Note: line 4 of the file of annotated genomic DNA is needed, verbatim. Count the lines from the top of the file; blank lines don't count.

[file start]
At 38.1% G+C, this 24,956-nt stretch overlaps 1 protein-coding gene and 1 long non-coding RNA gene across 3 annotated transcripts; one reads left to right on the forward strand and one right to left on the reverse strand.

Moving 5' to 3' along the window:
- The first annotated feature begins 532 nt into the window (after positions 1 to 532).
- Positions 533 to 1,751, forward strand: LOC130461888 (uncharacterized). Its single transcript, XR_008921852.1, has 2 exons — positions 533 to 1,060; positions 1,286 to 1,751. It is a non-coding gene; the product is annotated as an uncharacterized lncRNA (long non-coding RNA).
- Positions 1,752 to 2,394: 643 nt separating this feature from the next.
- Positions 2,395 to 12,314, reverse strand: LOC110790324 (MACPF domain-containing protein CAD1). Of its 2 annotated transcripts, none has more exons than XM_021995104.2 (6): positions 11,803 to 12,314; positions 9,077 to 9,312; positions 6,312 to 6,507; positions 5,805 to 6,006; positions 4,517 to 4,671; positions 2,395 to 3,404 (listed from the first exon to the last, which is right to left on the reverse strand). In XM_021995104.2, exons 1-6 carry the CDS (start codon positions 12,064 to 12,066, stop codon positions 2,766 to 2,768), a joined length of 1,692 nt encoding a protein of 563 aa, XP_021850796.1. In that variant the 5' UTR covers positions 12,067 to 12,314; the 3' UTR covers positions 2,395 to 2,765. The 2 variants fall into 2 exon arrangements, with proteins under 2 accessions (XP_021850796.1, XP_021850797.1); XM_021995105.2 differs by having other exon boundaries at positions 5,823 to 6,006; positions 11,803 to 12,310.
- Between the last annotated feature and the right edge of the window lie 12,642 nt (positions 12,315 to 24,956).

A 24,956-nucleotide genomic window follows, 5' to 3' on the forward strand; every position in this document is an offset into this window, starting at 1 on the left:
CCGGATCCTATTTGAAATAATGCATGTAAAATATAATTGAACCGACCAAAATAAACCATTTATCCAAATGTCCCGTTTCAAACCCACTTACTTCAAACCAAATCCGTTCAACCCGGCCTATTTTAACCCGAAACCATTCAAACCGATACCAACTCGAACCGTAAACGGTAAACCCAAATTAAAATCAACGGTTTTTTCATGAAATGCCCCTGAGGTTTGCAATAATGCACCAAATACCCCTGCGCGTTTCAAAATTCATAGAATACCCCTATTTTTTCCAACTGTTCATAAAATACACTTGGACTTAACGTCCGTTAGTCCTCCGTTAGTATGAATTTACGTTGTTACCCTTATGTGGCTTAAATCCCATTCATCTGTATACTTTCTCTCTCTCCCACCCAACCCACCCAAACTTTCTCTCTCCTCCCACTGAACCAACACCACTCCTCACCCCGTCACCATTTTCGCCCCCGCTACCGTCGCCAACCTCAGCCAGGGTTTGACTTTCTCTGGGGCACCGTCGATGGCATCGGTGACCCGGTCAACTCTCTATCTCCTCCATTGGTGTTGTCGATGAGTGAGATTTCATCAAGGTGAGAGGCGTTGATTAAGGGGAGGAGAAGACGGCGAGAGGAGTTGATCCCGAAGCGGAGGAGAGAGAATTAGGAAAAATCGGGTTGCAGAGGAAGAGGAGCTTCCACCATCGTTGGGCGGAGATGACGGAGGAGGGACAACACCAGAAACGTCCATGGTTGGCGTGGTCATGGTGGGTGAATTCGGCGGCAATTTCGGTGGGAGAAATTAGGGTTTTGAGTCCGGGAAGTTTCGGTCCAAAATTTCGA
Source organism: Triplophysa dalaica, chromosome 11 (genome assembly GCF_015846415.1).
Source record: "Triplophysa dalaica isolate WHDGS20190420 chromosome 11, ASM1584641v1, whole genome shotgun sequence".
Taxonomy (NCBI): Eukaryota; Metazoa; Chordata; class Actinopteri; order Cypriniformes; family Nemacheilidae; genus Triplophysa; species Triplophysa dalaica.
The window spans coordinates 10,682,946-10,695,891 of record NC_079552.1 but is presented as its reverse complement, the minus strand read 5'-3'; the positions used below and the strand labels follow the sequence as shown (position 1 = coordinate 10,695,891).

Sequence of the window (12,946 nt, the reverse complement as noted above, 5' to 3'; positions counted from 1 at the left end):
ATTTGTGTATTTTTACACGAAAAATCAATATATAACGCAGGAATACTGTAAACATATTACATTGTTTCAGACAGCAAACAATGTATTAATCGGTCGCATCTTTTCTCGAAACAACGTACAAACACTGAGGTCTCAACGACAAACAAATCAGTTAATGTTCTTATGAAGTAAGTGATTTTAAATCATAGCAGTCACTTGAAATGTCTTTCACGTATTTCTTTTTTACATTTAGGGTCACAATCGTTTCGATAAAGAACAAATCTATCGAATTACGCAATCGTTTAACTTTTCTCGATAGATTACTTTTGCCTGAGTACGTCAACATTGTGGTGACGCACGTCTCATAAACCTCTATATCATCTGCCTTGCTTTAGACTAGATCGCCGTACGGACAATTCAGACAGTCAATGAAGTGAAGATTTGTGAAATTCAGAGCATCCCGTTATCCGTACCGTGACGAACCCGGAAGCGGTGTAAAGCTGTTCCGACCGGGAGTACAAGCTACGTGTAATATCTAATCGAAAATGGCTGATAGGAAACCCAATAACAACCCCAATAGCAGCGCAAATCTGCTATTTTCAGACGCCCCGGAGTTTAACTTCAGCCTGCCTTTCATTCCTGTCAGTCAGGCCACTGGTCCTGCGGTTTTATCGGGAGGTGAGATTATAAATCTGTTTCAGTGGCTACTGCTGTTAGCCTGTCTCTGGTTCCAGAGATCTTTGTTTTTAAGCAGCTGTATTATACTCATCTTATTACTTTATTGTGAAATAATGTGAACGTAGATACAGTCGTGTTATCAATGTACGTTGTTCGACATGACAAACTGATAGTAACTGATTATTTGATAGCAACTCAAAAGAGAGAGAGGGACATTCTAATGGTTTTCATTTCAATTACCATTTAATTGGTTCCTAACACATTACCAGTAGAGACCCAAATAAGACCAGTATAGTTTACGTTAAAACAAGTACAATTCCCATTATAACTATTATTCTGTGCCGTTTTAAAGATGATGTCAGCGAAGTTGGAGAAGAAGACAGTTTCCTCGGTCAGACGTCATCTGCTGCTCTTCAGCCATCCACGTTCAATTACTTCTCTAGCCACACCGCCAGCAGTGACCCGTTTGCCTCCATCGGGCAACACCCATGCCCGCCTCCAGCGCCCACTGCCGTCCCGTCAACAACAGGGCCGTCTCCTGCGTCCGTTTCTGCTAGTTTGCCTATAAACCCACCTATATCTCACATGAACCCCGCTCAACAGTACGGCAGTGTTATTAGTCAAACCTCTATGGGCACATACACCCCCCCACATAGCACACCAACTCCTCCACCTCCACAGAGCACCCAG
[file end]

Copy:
- Positions 533 to 1,751, forward strand: LOC130461888 (uncharacterized). Its single transcript, XR_008921852.1, has 2 exons — positions 533 to 1,060; positions 1,286 to 1,751. It is a non-coding gene; the product is annotated as an uncharacterized lncRNA (long non-coding RNA).